Author(s): Werner Herzog; Krishna Winston (Translator)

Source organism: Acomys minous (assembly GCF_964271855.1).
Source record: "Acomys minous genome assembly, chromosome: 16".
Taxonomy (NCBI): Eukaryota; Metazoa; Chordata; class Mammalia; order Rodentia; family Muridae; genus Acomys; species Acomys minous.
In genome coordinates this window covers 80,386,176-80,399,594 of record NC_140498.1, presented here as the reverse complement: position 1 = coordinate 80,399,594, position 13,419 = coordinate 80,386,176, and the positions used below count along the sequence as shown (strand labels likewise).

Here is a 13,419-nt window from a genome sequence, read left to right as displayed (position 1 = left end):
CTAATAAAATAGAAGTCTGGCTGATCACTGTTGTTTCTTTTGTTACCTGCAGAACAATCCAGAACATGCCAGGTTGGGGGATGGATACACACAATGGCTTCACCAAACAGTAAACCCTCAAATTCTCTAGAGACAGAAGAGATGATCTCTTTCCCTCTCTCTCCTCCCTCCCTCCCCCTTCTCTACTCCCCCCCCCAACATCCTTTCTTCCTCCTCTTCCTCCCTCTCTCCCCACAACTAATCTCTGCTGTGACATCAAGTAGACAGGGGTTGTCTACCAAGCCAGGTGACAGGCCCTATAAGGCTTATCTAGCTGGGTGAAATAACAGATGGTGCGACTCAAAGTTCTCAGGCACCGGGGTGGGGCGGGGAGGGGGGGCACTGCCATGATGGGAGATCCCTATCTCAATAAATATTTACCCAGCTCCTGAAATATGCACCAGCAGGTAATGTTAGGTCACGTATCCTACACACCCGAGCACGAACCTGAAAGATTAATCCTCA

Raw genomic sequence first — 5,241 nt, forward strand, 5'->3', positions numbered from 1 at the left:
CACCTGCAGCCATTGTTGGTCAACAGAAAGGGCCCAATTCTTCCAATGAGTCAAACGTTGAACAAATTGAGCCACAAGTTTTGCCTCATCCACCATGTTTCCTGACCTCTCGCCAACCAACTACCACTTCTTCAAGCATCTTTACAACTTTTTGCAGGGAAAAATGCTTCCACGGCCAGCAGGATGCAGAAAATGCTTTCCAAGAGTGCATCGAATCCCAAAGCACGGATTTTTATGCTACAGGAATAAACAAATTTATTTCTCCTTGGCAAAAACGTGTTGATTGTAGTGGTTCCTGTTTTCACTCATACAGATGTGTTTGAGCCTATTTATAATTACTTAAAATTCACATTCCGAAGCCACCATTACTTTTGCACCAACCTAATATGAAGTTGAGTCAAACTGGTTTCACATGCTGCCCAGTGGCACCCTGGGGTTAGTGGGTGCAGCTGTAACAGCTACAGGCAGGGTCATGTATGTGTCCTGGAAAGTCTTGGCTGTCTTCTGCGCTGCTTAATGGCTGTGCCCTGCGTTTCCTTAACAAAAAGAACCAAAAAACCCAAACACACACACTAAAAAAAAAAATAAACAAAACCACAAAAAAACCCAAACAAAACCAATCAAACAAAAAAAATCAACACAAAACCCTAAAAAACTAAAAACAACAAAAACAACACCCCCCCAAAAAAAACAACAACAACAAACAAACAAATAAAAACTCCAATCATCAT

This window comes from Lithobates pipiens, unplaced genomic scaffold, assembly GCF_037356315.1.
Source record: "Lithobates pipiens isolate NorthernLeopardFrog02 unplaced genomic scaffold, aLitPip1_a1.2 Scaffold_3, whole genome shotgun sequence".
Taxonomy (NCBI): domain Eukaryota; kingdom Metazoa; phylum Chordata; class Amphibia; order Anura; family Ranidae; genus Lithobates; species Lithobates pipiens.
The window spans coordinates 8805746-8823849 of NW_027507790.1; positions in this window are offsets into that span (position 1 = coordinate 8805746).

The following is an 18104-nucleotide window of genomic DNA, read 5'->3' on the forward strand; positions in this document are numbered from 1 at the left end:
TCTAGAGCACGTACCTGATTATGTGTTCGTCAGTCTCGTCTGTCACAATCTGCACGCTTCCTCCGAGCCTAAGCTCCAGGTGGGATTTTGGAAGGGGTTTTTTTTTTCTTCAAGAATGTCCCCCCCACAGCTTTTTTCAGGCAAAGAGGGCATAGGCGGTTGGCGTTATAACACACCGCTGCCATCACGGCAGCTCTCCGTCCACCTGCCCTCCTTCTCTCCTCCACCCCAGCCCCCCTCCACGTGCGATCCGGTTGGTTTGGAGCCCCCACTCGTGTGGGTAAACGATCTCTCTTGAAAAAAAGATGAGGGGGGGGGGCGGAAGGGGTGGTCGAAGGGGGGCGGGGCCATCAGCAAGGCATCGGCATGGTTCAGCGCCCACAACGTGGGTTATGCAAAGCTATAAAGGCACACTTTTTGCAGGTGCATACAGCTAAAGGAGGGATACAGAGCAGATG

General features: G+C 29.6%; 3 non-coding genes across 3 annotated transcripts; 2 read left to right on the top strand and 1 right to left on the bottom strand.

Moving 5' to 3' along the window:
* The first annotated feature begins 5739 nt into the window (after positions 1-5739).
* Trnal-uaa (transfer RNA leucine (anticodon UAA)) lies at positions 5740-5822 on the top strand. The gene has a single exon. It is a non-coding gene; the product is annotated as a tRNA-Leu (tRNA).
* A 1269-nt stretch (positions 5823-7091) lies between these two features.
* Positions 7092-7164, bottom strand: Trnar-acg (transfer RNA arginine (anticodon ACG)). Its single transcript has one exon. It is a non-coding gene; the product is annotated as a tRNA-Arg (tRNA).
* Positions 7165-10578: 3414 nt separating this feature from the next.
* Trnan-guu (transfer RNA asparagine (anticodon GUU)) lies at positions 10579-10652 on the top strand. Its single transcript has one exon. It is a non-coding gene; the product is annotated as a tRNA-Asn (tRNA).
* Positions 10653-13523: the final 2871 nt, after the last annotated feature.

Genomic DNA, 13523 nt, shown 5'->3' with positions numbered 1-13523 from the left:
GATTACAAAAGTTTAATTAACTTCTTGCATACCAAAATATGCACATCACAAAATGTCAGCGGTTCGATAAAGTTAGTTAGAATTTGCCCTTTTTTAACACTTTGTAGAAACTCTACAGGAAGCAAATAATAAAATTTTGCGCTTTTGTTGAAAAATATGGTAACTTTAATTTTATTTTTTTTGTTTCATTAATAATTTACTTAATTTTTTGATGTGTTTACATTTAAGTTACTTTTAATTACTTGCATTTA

The second in a series: the master filmmaker's prose scenarios for four of his notable filmsOn the first day of editing Fata Morgana, Werner Herzog recalls, his editor said: "With this kind of material we have to pretend to invent cinema." And this, Herzog says, is what he tries to do every day. In this second volume of his scenarios, the peerless filmmaker's genius for invention is on clear display. Written in Herzog's signature fashion--more prose poem than screenplay, transcribing the vision unfolding before him as if in a dream--the four scenarios here (three never before translated into English) reveal an iconoclastic craftsman at the height of his powers.Along with his template for the film poem Fata Morgana (1971), this volume includes the scenarios for Herzog's first two feature films, Signs of Life (1968) and Even Dwarfs Started Small (1970), along with the hypnotic Heart of Glass (1976). In a brief introduction, Herzog describes the circumstances surrounding each scenario, inviting readers into the mysterious process whereby one man's vision becomes every viewer's waking dream.